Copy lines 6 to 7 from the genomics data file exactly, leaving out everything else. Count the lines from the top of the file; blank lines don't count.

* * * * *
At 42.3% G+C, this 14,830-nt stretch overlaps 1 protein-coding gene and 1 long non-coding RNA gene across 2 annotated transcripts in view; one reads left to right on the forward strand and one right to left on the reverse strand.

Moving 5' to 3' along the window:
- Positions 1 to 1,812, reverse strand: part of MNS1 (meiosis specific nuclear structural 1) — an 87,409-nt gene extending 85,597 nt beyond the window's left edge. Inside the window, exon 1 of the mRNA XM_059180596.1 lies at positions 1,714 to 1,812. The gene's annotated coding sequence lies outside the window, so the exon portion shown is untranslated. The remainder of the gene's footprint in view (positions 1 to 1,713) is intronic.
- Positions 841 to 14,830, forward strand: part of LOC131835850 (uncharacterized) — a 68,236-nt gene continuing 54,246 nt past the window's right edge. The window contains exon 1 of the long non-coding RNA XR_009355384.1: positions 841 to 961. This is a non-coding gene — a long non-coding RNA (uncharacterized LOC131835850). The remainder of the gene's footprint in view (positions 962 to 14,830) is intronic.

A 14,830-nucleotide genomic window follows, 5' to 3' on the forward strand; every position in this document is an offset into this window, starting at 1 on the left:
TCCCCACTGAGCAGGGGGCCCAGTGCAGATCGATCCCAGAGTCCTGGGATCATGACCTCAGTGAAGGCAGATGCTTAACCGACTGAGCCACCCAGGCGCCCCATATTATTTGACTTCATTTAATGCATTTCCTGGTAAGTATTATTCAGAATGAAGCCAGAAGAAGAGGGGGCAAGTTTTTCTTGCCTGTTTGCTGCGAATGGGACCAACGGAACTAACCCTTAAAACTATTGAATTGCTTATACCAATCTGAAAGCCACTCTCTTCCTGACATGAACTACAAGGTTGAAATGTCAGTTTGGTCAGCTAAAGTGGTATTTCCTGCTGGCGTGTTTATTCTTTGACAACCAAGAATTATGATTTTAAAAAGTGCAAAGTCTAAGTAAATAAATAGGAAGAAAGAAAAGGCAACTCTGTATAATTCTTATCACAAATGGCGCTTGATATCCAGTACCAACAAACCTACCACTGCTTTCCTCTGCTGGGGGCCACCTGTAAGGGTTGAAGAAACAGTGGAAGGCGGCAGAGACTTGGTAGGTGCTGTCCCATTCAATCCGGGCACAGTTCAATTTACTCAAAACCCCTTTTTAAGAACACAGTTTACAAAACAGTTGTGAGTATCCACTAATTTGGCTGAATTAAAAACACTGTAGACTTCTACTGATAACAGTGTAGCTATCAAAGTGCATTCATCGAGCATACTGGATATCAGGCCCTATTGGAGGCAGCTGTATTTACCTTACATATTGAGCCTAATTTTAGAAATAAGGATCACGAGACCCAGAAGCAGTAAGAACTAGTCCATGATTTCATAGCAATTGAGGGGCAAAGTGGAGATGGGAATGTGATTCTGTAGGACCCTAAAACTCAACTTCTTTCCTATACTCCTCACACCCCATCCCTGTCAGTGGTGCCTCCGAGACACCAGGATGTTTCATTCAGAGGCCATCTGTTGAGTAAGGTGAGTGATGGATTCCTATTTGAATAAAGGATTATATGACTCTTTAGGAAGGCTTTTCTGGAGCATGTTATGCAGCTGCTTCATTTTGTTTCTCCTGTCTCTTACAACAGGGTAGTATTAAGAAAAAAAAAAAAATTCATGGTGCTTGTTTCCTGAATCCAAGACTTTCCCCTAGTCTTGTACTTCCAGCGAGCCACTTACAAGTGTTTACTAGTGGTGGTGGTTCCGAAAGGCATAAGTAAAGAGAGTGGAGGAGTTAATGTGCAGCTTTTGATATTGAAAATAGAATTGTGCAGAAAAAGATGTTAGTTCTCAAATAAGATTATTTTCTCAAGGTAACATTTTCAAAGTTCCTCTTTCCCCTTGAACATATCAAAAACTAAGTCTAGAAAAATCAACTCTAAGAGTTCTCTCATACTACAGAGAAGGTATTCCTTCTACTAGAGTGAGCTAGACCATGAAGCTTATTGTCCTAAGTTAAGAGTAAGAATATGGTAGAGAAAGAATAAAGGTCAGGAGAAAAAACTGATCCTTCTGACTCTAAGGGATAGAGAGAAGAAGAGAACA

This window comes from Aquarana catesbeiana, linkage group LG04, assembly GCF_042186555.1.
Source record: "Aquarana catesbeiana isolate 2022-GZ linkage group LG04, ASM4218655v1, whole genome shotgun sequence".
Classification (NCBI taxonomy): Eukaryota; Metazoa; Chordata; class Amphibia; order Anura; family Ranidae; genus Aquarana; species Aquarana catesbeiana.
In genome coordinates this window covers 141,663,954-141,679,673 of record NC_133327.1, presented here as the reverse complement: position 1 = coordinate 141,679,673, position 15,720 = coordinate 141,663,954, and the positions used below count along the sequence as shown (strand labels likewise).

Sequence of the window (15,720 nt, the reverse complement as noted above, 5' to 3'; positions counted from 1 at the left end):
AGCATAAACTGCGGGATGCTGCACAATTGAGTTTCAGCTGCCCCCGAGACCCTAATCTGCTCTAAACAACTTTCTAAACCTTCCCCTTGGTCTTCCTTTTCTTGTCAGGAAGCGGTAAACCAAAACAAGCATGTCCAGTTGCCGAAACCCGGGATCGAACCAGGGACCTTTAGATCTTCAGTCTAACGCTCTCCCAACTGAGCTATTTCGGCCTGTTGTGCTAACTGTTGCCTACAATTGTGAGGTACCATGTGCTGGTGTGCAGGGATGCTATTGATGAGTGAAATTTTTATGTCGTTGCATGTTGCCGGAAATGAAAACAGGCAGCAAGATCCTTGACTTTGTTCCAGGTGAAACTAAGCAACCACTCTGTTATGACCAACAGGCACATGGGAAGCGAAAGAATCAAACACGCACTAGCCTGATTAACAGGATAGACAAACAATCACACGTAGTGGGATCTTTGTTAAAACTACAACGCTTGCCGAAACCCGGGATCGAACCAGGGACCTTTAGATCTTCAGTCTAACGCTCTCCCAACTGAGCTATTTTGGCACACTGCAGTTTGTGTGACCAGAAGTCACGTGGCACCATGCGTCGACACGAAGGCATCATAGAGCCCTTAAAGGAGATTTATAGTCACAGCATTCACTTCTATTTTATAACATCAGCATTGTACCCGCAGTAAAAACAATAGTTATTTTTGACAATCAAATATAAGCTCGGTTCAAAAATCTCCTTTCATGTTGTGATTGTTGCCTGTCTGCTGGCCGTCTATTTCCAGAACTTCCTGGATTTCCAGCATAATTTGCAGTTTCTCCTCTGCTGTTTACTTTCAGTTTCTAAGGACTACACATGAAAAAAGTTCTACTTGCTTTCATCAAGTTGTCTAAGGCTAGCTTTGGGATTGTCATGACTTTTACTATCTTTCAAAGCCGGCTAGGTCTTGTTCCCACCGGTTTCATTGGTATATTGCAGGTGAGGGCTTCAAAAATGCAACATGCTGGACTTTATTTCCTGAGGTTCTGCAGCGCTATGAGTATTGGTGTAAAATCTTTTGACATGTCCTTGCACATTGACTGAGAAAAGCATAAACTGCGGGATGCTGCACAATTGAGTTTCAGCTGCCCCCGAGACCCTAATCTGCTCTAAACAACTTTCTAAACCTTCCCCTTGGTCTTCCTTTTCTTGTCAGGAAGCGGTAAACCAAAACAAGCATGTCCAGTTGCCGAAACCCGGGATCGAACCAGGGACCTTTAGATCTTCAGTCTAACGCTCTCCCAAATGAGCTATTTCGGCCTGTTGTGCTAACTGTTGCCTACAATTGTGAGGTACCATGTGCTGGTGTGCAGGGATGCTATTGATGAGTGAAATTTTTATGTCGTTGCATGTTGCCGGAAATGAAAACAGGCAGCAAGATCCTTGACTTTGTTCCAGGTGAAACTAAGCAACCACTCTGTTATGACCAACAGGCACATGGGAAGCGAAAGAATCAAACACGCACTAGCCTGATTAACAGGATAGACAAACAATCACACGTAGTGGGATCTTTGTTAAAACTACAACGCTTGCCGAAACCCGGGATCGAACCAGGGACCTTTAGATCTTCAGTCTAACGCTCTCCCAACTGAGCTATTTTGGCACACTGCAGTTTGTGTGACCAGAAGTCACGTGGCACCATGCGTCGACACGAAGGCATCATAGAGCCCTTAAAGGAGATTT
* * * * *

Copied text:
TCCCCACTGAGCAGGGGGCCCAGTGCAGATCGATCCCAGAGTCCTGGGATCATGACCTCAGTGAAGGCAGATGCTTAACCGACTGAGCCACCCAGGCGCCCCATATTATTTGACTTCATTTAATGCATTTCCTGGTAAGTATTATTCAGAATGAAGCCAGAAGAAGAGGGGGCAAGTTTTTCTTGCCTGTTTGCTGCGAATGGGACCAACGGAACTAACCCTTAAAACTATTGAATTGCTTATACCAATCTGAAAGCCACTCTCTTCCTGACATGAACTACAAGGTTGAAATGTCAGTTTGGTCAGCTAAAGTGGTATTTCCTGCTGGCGTGTTTATTCTTTGACAACCAAGAATTATGATTTTAAAAAGTGCAAAGTCTAAGTAAATAAATAGGAAGAAAGAAAAGGCAACTCTGTATAATTCTTATCACAAATGGCGCTTGATATCCAGTACCAACAAACCTACCACTGCTTTCCTCTGCTGGGGGCCACCTGTAAGGGTTGAAGAAACAGTGGAAGGCGGCAGAGACTTGGTAGGTGCTGTCCCATTCAATCCGGGCACAGTTCAATTTACTCAAAACCCCTTTTTAAGAACACAGTTTACAAAACAGTTGTGAGTATCCACTAATTTGGCTGAATTAAAAACACTGTAGACTTCTACTGATAACAGTGTAGCTATCAAAGTGCATTCATCGAGCATACTGGATATCAGGCCCTATTGGAGGCAGCTGTATTTACCTTACATATTGAGCCTAATTTTAGAAATAAGGATCACGAGACCCAGAAGCAGTAAGAACTAGTCCATGATTTCATAGCAATTGAGGGGCAAAGTGGAGATGGGAATGTGATTCTGTAGGACCCTAAAACTCAACTTCTTTCCTATACTCCTCACACCCCATCCCTGTCAGTGGTGCCTCCGAGACACCAGGATGTTTCATTCAGAGGCCATCTGTTGAGTAAGGTGAGTGATGGATTCCTATTTGAATAAAGGATTATATGACTCTTTAGGAAGGCTTTTCTGGAGCATGTTATGCAGCTGCTTCATTTTGTTTCTCCTGTCTCTTACAACAGGGTAGTATTAAGAAAAAAAAAAAAATTCATGGTGCTTGTTTCCTGAATCCAAGACTTTCCCCTAGTCTTGTACTTCCAGCGAGCCACTTACAAGTGTTTACTAGTGGTGGTGGTTCCGAAAGGCATAAGTAAAGAGAGTGGAGGAGTTAATGTGCAGCTTTTGATATTGAAAATAGAATTGTGCAGAAAAAGATGTTAGTTCTCAAATAAGATTATTTTCTCAAGGTAACATTTTCAAAGTTCCTCTTTCCCCTTGAACATATCAAAAACTAAGTCTAGAAAAATCAACTCTAAGAGTTCTCTCATACTACAGAGAAGGTATTCCTTCTACTAGAGTGAGCTAGACCATGAAGCTTATTGTCCTAAGTTAAGAGTAAGAATATGGTAGAGAAAGAATAAAGGTCAGGAGAAAAAACTGATCCTTCTGACTCTAAGGGATAGAGAGAAGAAGAGAACA

This window comes from Aquarana catesbeiana, linkage group LG04, assembly GCF_042186555.1.